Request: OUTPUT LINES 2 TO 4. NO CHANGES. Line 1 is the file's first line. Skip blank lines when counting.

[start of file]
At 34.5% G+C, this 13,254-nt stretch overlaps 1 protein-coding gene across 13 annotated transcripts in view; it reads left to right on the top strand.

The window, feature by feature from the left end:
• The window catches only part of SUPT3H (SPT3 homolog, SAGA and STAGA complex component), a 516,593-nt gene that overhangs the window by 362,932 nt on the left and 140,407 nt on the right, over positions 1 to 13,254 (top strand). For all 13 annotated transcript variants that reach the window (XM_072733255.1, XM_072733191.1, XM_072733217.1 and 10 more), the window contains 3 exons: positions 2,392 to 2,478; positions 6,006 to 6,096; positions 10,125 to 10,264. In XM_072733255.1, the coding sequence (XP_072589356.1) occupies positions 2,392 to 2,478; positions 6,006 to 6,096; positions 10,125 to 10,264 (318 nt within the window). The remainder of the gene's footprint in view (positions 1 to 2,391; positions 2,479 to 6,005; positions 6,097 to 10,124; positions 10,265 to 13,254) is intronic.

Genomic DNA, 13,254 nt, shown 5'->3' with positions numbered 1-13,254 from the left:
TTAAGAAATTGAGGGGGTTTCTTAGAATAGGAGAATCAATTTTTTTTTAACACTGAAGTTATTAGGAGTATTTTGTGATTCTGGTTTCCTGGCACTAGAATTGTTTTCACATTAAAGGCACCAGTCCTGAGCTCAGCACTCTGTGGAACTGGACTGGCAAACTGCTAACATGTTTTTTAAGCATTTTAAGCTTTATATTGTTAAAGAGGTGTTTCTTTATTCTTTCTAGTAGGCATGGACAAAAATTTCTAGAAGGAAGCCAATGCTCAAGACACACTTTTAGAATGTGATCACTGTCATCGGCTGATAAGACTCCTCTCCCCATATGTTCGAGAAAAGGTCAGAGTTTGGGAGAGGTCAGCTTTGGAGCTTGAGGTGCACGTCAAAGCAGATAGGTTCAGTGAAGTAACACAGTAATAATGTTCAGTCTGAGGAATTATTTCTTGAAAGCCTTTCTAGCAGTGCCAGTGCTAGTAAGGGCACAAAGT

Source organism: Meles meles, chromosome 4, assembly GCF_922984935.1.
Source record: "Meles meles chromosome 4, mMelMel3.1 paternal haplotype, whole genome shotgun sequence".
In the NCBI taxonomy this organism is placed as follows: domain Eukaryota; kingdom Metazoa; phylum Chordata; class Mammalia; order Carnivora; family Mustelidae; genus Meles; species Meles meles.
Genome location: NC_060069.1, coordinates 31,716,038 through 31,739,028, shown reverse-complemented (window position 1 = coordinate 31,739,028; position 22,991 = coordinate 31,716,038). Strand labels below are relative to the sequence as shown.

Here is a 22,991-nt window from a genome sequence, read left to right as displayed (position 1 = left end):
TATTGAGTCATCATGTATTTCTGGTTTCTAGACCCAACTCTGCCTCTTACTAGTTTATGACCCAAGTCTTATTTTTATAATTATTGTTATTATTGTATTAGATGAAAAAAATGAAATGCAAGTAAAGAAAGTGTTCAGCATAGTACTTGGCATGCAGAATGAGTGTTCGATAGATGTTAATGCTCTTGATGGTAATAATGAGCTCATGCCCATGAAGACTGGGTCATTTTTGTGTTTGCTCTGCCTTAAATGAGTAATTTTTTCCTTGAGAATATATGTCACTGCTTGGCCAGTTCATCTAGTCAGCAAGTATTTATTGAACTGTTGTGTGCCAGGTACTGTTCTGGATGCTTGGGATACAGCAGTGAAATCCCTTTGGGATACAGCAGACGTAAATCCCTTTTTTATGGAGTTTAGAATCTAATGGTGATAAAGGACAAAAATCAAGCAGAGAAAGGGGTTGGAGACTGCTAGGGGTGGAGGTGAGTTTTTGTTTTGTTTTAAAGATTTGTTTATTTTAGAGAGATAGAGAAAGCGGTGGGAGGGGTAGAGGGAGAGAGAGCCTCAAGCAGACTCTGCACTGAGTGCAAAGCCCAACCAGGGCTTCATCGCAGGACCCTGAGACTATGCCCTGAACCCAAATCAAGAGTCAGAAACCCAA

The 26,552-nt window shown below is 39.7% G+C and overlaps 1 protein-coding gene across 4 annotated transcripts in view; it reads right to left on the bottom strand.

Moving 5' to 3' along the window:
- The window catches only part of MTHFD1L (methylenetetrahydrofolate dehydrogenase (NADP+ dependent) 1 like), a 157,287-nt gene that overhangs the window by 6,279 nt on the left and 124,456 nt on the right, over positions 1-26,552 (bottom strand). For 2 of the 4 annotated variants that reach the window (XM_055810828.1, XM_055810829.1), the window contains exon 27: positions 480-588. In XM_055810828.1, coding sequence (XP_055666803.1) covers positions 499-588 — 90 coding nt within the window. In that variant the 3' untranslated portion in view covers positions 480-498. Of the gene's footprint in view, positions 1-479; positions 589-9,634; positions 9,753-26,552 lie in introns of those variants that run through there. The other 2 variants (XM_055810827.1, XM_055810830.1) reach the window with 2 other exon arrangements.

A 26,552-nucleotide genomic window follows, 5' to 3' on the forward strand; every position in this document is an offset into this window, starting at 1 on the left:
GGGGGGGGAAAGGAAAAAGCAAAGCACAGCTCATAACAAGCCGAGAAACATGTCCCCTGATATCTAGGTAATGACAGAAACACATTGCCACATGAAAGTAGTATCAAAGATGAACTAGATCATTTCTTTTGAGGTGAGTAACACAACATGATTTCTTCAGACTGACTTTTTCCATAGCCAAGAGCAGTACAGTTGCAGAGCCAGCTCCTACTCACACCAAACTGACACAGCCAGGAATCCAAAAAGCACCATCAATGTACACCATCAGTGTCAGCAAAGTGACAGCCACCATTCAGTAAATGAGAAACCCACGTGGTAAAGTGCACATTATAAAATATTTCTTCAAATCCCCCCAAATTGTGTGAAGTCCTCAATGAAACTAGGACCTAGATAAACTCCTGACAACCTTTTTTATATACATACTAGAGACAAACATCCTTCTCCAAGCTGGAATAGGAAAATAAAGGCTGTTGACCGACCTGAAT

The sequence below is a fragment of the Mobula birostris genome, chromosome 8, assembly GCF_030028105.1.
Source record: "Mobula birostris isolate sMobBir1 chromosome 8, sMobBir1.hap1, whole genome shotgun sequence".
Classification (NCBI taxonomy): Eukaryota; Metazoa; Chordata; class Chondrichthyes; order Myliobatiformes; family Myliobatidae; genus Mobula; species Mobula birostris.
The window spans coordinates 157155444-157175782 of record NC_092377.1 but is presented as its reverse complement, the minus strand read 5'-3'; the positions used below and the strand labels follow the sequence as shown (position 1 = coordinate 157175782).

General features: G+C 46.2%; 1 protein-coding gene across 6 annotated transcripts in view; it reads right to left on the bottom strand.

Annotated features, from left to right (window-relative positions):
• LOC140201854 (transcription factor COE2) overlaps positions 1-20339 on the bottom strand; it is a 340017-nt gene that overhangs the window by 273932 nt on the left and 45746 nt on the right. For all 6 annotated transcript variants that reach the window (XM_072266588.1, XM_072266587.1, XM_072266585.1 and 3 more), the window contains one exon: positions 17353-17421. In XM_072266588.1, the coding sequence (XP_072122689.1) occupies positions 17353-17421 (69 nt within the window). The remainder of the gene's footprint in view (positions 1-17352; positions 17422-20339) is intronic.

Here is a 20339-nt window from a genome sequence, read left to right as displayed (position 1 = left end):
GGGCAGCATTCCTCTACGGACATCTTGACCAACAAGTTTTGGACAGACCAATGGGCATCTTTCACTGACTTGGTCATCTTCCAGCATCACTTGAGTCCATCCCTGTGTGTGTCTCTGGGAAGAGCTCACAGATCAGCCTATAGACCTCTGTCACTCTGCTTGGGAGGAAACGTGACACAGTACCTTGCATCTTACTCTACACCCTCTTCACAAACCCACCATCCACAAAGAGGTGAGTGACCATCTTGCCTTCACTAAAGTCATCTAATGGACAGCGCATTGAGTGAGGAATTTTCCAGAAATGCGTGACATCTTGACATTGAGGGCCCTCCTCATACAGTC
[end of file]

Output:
The window, feature by feature from the left end:
• The window catches only part of SUPT3H (SPT3 homolog, SAGA and STAGA complex component), a 516,593-nt gene that overhangs the window by 362,932 nt on the left and 140,407 nt on the right, over positions 1 to 13,254 (top strand). For all 13 annotated transcript variants that reach the window (XM_072733255.1, XM_072733191.1, XM_072733217.1 and 10 more), the window contains 3 exons: positions 2,392 to 2,478; positions 6,006 to 6,096; positions 10,125 to 10,264. In XM_072733255.1, the coding sequence (XP_072589356.1) occupies positions 2,392 to 2,478; positions 6,006 to 6,096; positions 10,125 to 10,264 (318 nt within the window). The remainder of the gene's footprint in view (positions 1 to 2,391; positions 2,479 to 6,005; positions 6,097 to 10,124; positions 10,265 to 13,254) is intronic.

Genomic DNA, 13,254 nt, shown 5'->3' with positions numbered 1-13,254 from the left: